Editors' BlogMarch 19, 2007

The Stuff Question

"Without ads, who would pay for the media, the Good Fairy?"

The April issue has landed with a thud, and the cry you hear is from some readers who are working their way into the editorial. Here's David. "This is the situation that your editorial board has reached with your magazine.  Do we want Golf or just stuff?  We all know what golf is.  And we know that, when we can find the articles, they are pretty good about golf, players, courses, etc...  Getting to the articles is getting impossible because of all the stuff.  It is eight pages to get to the table of contents which is printed just like the ads so it is easy to miss.  There are enough renewal cards to fill my recycle bin.  There are enough oversized, thick ads that just flipping to a page is damn difficult.  I expect this behavior from those editors of fashion magazines.  Not serious sports magazines.  Please change.  Or I will."

David wasn't alone. Jeff Welch and Joe Bonn both wrote about "annoying" heavy-stock inserts and the number of reply cards. We hear you. In fact, you've long been heard, and Golf Digest has for some time maintained limits on thickness and frequency of inserts. In a huge issue such as April those limits are tested. We walk a difficult line here. The fact that we have Tiger Woods, Ernie Els, Phil Mickelson, Tom Watson, Hank Haney, David Leadbetter, Jim Flick and so many other great teachers and players writing exclusively for us—not to mention some of the best sports writers in the world—is due in large part to the great support of advertisers. In May, for example, you will receive a terrific booklet with all of our worldwide course rankings, thanks to special support from Rolex. What's more, and you may argue this, but studies show that you wouldn't like our magazine as much without advertising in it, especially equipment advertising. In the end, you are the judge of whether we suceed in achieving a proper balance between editorial and advertising. Thanks for telling us how you feel about it.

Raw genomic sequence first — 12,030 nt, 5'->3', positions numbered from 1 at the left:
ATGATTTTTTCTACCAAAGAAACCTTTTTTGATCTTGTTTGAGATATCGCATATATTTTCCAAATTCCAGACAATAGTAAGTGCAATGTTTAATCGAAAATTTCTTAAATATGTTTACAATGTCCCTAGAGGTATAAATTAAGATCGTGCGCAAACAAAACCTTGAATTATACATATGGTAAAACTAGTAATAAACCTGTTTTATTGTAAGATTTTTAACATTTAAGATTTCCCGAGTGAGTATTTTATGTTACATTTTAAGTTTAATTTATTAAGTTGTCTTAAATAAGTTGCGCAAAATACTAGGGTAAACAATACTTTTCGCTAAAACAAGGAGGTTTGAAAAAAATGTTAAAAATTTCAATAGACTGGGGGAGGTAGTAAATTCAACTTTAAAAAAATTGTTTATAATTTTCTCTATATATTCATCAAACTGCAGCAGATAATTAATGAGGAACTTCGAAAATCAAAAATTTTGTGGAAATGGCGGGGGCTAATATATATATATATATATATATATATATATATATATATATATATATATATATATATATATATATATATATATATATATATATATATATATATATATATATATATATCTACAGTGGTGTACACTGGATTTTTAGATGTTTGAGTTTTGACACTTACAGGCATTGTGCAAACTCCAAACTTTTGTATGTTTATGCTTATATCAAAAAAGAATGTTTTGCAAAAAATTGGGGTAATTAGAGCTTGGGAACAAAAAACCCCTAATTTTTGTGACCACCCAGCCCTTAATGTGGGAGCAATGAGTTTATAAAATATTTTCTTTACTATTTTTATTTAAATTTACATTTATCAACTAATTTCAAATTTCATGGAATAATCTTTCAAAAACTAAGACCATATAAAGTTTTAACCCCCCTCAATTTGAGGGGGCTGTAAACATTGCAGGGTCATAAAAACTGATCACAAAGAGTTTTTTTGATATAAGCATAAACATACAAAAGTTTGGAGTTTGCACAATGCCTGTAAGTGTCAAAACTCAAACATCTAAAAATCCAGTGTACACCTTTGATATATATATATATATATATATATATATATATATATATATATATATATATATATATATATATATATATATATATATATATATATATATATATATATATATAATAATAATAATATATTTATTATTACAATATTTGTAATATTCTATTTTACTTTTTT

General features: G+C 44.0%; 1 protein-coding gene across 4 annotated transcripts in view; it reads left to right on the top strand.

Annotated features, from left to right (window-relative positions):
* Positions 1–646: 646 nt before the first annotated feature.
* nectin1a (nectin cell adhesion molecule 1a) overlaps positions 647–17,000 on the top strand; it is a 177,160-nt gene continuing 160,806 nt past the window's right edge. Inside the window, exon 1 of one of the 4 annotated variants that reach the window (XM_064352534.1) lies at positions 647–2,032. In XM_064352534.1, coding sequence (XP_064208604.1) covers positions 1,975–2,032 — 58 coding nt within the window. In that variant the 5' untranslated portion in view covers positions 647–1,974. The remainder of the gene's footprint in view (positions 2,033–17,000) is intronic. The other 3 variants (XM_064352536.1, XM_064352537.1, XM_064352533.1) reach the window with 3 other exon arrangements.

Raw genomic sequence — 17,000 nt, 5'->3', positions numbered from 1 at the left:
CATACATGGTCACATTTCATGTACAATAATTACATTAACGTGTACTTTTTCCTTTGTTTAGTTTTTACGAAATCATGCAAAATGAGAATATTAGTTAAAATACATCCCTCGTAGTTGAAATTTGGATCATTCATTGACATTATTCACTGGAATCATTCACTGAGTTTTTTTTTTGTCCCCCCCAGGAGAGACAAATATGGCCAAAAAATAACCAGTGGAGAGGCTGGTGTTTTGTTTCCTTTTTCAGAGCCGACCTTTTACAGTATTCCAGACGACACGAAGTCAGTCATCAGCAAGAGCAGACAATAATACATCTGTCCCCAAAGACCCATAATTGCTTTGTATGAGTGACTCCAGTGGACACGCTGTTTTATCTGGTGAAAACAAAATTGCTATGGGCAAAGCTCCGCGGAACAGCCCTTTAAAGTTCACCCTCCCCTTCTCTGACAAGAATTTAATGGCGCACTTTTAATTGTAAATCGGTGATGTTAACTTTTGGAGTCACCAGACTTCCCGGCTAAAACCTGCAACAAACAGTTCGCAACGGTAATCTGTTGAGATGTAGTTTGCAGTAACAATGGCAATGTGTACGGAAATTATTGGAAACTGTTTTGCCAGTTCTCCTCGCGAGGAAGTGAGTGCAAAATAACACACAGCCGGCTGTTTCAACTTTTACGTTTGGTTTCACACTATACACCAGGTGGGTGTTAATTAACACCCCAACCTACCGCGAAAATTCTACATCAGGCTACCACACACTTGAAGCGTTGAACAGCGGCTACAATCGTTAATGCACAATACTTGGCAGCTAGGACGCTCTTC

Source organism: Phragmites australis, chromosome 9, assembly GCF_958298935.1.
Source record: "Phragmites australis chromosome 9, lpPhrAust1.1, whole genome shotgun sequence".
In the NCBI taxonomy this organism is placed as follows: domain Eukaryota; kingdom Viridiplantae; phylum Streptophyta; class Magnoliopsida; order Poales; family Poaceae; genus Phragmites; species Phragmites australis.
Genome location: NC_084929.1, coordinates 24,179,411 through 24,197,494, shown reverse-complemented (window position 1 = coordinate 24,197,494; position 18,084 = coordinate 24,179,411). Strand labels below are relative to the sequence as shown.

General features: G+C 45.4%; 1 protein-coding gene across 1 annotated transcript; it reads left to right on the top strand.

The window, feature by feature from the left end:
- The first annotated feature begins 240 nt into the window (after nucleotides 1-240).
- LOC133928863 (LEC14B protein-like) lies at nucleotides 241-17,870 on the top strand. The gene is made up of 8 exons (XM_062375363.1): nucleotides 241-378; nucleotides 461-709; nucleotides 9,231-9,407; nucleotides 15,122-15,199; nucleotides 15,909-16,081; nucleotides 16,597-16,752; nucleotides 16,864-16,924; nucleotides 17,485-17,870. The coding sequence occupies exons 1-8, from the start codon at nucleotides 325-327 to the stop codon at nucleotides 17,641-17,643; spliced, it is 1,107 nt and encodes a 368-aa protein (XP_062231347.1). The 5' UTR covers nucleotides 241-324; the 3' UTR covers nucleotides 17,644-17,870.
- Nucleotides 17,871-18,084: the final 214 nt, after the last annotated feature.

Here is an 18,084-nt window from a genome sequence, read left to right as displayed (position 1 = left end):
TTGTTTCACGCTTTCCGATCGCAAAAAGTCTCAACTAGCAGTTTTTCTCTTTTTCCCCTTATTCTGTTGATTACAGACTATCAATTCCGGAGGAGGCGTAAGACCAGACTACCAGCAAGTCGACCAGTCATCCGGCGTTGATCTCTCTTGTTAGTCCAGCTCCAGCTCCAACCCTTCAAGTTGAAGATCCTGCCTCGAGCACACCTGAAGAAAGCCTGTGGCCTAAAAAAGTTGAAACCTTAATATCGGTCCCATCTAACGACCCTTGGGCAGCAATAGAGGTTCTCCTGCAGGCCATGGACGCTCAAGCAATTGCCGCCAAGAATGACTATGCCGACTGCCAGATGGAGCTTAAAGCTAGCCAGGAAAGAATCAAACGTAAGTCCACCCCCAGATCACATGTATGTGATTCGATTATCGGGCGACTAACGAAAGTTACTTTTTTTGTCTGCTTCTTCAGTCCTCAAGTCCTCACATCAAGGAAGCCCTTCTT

— Bob Carney

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